Sep 212016
 

ww57How’s that for a post title?  Beginnings and Endings… sounds like I’m talking about writing, doesn’t it?

Well, not exactly.  At least, not the way you’re probably thinking.  I’m talking about writing-related activities, but not the actual act of writing.  (Yeah, that clears things up, doesn’t it?)

Okay, I’ll start with the “beginnings” part.  I’m going to begin a new habit.  Or rather, I’m going to resume an old habit that I swore off back in 2011.  I’m talking about reviewing other author’s works.  For those of you who don’t know, I haven’t reviewed a book in five years.  It’s the result of my having critiqued some fellow author’s books as peer critiques, but posting them as book reviews.

For those who don’t know the difference, a peer critique is a very blunt, and usually critical, synopsis of weak points that one finds in a story, whether they be spelling, grammar, plot points, characterization, or whatever else.  They are often (or they used to be) exchanged between writers during the development of a story, during critique gatherings or writers’ group meetings.  I used to be a member of several such groups, both online and in real life, and got used to that style of criticism.  It was a valued tool that we used to hone our craft.

However, they were NOT presented to the general public, and certainly not as a review after publication.  No, a book review is another animal altogether.  Think of it like this… a tough critique is the doctor warning you that there may be some complications with your upcoming procedure.  A bad review is someone telling you that your newborn looks like a monkey, and smells like it’s been flinging its own poo.   Foot-In-Mouth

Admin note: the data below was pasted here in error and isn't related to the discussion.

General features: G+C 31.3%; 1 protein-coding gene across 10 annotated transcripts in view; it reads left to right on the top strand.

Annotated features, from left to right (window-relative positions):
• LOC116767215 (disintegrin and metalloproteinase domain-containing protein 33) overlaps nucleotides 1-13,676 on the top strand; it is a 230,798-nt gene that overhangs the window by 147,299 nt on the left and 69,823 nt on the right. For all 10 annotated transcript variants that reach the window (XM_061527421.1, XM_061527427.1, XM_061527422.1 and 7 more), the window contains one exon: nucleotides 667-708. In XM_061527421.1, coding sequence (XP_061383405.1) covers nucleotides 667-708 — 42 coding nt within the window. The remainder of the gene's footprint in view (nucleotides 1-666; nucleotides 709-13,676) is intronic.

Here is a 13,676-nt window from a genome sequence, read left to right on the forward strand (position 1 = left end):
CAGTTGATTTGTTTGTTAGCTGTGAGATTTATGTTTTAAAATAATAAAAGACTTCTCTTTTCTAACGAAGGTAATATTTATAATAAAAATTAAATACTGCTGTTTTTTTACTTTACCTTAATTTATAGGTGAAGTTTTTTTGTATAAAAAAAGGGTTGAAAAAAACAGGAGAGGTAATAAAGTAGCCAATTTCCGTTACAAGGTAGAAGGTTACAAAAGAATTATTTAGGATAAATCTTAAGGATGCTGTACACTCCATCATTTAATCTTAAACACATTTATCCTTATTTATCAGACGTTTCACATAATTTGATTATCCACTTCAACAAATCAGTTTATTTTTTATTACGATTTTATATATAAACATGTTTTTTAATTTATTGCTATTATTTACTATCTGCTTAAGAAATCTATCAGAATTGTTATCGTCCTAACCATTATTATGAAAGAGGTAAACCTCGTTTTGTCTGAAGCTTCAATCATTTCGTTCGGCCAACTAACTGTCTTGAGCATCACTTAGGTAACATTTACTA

I made the mistake of posting some reviews that were more critique than review, and in doing so, ended up insulting some people who didn’t deserve it.  I was a rookie in the business, and it was a rookie mistake.

Of course, on the opposite end of the spectrum, there are also those who view authors giving favorable reviews to other author’s works as cow-towing in an attempt to curry favor with one another, or simply trading good reviews in order to boost sales.  Either way, the reviewing author was sometimes caught in a no-win situation.  So, rather than worry about what I should and shouldn’t say, I simply stopped reviewing books completely.  As a matter of fact, the last review I did was a review of Fiends, a collection of stories by Paul Cooley.  I wrote that review five years ago, in July of 2011.

But lately, I’ve come to realize that I’m short-changing some of my fellow writers. Some of their works really deserve to get some attention.  Some of their work is really good.  For instance, there’s a book I’m reading right now, that really deserves a good review.  And in thinking back, this same author wrote another book that I read a few years ago, and that book was also really good.  He deserves to know it.

I read quite a bit, and most of it is either indie published, or one of a few select traditionally published authors.  Why?  Back in the day, I could spend hours at a time in bookstores, exploring various books, thumbing through them to see what looked interesting.  I would stack four or five at a time, often more than that, and buy them because they looked like they might be worth the time investment.  Of course, the books were four or five dollars at that time.

At today’s prices, I can’t afford to just buy any trad-pub book that looks like it might be interesting. If I don’t already know the author is fantastic, and writes stories I’ll like, I can’t afford to take the chance.  For that matter, there are some authors who I know are fantastic, and I still can’t afford to buy their works unless I find them in a used bookstore.  Jim Butcher is a prime example.  I really like his Dresden books.  Unfortunately, I can’t afford them.  The Big 5 publishing houses have priced themselves out of my wallet’s reach.